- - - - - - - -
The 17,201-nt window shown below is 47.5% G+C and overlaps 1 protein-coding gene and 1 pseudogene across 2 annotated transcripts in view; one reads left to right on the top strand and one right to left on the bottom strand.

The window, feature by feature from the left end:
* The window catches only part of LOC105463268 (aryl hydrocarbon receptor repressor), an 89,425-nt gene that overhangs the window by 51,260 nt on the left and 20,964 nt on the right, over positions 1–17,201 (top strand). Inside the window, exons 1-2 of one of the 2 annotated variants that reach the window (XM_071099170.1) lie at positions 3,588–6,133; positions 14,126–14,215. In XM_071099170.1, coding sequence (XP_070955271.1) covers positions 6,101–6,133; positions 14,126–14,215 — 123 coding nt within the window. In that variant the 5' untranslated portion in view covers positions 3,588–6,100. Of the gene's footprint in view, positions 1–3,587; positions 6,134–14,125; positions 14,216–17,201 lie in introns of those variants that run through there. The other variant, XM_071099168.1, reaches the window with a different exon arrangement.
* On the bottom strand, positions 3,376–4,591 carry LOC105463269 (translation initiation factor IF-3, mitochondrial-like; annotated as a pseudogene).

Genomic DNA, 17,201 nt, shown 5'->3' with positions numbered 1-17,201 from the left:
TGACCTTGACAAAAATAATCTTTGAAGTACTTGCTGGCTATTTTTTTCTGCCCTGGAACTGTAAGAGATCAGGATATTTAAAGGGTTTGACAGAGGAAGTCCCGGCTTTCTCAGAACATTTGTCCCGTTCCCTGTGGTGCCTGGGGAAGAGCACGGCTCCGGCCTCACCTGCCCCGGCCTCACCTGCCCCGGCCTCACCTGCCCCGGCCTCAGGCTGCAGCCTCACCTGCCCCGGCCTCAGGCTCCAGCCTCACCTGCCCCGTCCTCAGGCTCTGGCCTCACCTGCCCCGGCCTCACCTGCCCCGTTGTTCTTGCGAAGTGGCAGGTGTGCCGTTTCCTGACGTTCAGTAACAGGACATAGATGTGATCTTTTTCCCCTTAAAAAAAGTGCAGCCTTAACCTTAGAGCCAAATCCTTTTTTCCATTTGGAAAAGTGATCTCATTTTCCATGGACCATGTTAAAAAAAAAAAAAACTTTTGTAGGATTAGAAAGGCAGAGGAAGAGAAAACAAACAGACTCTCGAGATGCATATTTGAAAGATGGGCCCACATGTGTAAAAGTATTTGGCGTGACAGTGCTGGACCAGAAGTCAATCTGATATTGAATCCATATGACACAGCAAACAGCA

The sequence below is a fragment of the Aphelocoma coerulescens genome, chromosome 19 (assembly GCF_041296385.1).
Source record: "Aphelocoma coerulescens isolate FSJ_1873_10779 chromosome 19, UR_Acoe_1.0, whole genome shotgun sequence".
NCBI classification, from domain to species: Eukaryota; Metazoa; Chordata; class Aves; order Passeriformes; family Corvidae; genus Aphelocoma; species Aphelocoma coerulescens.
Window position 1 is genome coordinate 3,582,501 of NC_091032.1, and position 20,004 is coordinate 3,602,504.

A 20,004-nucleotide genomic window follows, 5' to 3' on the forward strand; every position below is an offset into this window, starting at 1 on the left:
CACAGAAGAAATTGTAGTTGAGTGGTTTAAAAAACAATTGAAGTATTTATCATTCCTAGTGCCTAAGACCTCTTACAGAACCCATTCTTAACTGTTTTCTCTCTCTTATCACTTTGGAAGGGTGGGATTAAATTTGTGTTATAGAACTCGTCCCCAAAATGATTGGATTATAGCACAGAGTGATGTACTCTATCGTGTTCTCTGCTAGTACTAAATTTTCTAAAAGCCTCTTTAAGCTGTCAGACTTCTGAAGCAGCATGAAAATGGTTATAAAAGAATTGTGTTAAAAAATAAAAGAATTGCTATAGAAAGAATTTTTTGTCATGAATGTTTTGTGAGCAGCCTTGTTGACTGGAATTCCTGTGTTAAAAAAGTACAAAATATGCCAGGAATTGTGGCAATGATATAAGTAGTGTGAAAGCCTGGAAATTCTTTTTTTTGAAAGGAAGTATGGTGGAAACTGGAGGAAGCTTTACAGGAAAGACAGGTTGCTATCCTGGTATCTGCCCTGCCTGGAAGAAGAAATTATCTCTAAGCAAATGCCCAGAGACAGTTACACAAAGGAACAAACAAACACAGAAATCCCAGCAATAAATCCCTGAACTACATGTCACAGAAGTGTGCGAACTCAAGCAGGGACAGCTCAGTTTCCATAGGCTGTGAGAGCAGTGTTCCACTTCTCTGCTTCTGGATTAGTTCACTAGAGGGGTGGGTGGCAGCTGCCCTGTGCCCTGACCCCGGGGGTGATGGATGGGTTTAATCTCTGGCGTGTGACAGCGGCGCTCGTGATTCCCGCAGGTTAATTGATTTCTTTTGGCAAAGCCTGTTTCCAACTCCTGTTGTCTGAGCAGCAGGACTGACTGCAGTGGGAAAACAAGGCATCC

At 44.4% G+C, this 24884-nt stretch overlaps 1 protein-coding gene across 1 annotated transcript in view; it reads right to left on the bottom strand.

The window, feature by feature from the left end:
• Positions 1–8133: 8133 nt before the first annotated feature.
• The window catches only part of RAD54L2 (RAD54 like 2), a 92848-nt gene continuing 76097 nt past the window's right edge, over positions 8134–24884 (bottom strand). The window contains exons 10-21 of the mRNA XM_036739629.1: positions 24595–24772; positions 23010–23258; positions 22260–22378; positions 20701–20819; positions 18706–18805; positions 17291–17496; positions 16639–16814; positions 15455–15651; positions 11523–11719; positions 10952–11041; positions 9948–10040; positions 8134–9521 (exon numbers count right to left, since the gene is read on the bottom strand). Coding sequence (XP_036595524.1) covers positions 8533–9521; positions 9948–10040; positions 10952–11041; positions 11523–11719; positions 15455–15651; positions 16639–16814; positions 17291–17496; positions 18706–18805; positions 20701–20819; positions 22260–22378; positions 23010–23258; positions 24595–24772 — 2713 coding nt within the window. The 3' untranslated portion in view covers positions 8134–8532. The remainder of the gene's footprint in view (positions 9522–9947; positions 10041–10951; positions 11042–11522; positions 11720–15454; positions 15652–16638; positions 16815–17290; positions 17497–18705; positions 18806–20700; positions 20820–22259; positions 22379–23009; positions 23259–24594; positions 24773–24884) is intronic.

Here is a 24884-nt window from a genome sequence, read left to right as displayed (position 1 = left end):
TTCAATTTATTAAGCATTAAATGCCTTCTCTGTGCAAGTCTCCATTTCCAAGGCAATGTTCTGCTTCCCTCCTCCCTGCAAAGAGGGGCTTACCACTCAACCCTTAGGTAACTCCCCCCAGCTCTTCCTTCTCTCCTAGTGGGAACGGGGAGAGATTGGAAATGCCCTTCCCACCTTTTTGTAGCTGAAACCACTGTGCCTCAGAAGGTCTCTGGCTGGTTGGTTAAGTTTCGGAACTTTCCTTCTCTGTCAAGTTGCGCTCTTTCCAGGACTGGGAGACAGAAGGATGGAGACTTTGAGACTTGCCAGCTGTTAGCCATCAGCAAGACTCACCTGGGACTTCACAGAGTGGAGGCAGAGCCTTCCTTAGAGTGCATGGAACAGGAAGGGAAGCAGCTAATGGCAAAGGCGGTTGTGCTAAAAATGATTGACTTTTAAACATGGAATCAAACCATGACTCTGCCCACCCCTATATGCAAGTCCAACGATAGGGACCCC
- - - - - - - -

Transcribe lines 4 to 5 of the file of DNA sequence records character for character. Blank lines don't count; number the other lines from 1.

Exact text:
* On the bottom strand, positions 3,376–4,591 carry LOC105463269 (translation initiation factor IF-3, mitochondrial-like; annotated as a pseudogene).

Genomic DNA, 17,201 nt, shown 5'->3' with positions numbered 1-17,201 from the left: